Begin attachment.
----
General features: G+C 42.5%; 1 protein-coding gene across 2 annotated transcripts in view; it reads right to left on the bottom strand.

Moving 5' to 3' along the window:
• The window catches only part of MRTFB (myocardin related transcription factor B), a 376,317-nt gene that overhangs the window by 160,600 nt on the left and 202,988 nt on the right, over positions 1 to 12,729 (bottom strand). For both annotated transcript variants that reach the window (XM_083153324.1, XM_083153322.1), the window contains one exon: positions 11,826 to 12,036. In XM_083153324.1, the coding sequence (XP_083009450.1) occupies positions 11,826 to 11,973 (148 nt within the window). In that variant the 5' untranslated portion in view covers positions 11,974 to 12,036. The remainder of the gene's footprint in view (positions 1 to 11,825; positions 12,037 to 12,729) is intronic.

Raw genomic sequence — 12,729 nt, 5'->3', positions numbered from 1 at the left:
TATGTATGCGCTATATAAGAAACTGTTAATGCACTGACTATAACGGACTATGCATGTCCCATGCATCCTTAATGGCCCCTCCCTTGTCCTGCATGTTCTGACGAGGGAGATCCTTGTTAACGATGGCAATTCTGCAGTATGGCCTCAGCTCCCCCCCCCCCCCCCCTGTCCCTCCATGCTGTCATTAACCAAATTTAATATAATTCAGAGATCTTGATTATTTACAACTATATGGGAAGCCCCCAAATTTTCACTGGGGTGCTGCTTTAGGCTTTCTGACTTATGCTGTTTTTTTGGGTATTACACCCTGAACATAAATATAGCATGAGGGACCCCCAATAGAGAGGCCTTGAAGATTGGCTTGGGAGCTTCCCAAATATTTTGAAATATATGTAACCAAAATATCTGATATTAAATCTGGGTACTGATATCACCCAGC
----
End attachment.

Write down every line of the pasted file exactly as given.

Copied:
General features: G+C 42.5%; 1 protein-coding gene across 2 annotated transcripts in view; it reads right to left on the bottom strand.

Moving 5' to 3' along the window:
• The window catches only part of MRTFB (myocardin related transcription factor B), a 376,317-nt gene that overhangs the window by 160,600 nt on the left and 202,988 nt on the right, over positions 1 to 12,729 (bottom strand). For both annotated transcript variants that reach the window (XM_083153324.1, XM_083153322.1), the window contains one exon: positions 11,826 to 12,036. In XM_083153324.1, the coding sequence (XP_083009450.1) occupies positions 11,826 to 11,973 (148 nt within the window). In that variant the 5' untranslated portion in view covers positions 11,974 to 12,036. The remainder of the gene's footprint in view (positions 1 to 11,825; positions 12,037 to 12,729) is intronic.

Raw genomic sequence — 12,729 nt, 5'->3', positions numbered from 1 at the left:
TATGTATGCGCTATATAAGAAACTGTTAATGCACTGACTATAACGGACTATGCATGTCCCATGCATCCTTAATGGCCCCTCCCTTGTCCTGCATGTTCTGACGAGGGAGATCCTTGTTAACGATGGCAATTCTGCAGTATGGCCTCAGCTCCCCCCCCCCCCCCCCTGTCCCTCCATGCTGTCATTAACCAAATTTAATATAATTCAGAGATCTTGATTATTTACAACTATATGGGAAGCCCCCAAATTTTCACTGGGGTGCTGCTTTAGGCTTTCTGACTTATGCTGTTTTTTTGGGTATTACACCCTGAACATAAATATAGCATGAGGGACCCCCAATAGAGAGGCCTTGAAGATTGGCTTGGGAGCTTCCCAAATATTTTGAAATATATGTAACCAAAATATCTGATATTAAATCTGGGTACTGATATCACCCAGC